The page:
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When David Simon — now in his 19th year writing and producing dramas for HBO — promoted his 2015 miniseries Show Me a Hero, he repeatedly likened the network to the Medicis, the Renaissance family of bankers and art patrons. At last night’s New York premiere of The Deuce, Simon thanked HBO for continuing to greenlight his series (The Wire, Treme), even though thus far they’ve “never” found an audience (he also joked that he’d resorted to a show about porn to reverse the trend).
HBO CEO Richard Plepler used his opening remarks to respond to Simon’s remarks. “I want to be very clear about this: We are not as nice as the Medicis,” said Plepler. “We are not as generous, actually, as the Medicis; we are much more competitive. … And I think what everybody in the country is about to see is some of the most extraordinary work that has ever been done for television.”
Castmembers from HBO touchstones The Sopranos (Edie Falco, Aida Turturro, Steven Van Zandt), Girls (Alex Karpovsky, Ebon Moss-Bachrach) and Curb Your Enthusiasm (Susie Essman) reunited at Chelsea’s SVA Theatre to watch the pilot of The Deuce’s eight-episode first season, which airs Sunday in Game of Thrones’ time slot and became available on HBO’s streaming platforms last month. The episode introduces the glitter and grime of Times Square in 1971.
Franco leads the ensemble cast as identical twin protagonists Vincent and Frankie Martino (one’s responsible, one’s reckless); he also executive produces the show and directed two episodes. “In my mind I thought, ‘All right, I’m committing six months or whatever, I want to be all in,’ ” said Franco.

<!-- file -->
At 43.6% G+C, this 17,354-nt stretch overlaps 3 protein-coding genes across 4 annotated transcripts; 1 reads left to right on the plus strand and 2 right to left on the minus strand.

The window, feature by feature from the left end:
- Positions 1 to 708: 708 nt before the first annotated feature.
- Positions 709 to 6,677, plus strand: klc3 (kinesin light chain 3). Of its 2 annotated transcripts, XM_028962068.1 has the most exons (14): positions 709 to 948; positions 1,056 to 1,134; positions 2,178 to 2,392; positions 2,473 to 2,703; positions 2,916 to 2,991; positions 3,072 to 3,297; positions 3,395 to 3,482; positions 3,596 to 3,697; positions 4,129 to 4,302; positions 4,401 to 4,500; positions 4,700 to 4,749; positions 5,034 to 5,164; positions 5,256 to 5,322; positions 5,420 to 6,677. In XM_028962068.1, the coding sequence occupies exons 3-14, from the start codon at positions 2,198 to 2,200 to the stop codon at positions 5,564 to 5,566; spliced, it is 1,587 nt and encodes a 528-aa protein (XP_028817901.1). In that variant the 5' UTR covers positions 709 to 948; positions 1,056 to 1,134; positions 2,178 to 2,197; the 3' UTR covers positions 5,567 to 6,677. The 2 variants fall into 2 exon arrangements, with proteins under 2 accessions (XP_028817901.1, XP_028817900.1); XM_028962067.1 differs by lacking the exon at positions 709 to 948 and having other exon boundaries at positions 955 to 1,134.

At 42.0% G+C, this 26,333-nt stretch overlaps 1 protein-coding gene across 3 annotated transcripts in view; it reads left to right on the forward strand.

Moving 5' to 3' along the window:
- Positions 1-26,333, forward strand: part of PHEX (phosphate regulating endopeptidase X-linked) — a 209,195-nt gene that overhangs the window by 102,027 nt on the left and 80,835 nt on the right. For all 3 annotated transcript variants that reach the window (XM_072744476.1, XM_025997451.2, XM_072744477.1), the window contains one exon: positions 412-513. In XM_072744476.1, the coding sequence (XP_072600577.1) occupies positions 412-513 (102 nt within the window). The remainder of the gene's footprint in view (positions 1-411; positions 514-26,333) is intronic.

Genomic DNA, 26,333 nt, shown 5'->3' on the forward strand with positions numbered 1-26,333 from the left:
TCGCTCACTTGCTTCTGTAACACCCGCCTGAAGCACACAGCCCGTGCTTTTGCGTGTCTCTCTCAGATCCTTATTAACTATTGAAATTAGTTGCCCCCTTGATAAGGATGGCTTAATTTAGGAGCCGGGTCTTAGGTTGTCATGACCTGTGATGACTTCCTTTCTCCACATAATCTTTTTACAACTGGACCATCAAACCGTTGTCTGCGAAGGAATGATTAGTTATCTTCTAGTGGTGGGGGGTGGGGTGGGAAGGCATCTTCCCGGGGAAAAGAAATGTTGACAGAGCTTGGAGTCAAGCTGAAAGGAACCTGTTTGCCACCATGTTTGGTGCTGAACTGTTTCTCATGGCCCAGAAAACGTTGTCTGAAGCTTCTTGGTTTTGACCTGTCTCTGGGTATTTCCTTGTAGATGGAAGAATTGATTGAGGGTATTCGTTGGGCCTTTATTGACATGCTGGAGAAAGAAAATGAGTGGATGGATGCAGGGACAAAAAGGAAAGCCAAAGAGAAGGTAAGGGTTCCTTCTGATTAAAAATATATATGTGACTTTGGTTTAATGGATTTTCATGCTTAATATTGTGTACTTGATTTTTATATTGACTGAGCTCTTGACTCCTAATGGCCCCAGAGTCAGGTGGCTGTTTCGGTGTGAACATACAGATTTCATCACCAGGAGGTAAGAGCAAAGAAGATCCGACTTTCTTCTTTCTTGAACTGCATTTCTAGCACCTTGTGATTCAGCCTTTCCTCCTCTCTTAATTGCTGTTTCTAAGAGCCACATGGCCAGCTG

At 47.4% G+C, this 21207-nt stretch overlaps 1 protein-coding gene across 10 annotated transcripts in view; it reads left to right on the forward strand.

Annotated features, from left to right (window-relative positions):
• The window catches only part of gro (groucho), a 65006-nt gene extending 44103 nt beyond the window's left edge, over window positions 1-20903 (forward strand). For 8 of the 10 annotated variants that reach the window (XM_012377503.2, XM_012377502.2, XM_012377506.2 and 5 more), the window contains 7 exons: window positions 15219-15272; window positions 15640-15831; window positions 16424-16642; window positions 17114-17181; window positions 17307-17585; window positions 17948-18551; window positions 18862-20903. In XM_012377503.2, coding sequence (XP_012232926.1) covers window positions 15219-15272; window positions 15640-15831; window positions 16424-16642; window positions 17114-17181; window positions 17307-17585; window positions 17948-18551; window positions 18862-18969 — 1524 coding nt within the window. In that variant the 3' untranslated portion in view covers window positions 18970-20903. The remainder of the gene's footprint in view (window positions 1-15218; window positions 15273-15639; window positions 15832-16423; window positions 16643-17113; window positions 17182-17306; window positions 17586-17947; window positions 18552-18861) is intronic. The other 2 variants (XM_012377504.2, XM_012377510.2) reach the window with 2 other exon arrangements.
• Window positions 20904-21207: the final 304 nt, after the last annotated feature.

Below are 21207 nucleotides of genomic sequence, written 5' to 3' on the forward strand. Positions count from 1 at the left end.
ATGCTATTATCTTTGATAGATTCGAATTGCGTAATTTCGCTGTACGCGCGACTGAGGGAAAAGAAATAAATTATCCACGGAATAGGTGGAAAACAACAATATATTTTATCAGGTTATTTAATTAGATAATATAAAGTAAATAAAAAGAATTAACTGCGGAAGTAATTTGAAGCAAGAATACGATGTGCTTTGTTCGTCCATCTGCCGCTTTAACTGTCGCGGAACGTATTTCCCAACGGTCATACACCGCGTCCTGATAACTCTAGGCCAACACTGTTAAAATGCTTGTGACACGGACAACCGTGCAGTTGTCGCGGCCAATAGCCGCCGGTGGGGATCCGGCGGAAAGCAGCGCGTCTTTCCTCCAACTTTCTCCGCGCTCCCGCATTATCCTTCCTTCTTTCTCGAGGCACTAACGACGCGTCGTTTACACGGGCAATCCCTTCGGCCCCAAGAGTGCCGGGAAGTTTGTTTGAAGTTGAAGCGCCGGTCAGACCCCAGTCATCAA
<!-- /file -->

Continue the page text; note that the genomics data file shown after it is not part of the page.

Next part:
In convincing co-creators Simon and George Pelecanos to let him direct that second episode, Franco said his aim was “not about having all the control,” something that was maintained by the showrunner and the network. “It’s about collaboration, and it’s about working with people that you respect and who are better than you,” he added.
The Deuce earned fellow lead Maggie Gyllenhaal — who plays Eileen “Candy” Merrell, a prostitute saving to support her young son — her first producer credit. “We were asking her to do a lot and to trust us, so we had to give her something, too,” said Pelecanos. “It turned out to be she’s really smart; her notes were good that she gave us, we used a lot of them.” Gyllenhaal had similar praise for her “so interesting, so curious, so respectful [and] so collaborative” creators. “I’m sure there will be other times [as a producer] when I’ll be very disappointed, after working with David Simon and George Pelecanos.”
As Simon told THR, the writers room included writers who were female, black, gay and transgender because, he said, “This couldn’t be the boys’ version of sex work and pornography. It had to be a real collective.”
Last year, HBO canceled Vinyl — another period piece about ‘70s New York, executive produced by Martin Scorsese, Mick Jagger and Terence Winter — after a single season. “We want three years,” Pelecanos told THR of The Deuce, explaining that future seasons would time-jump to the late ‘70s, then the ‘80s. Regardless of The Deuce’s fate, he’s pleased that “the reception’s been really good, [and] we’re proud of what we did. … Usually those two things don’t happen together.”
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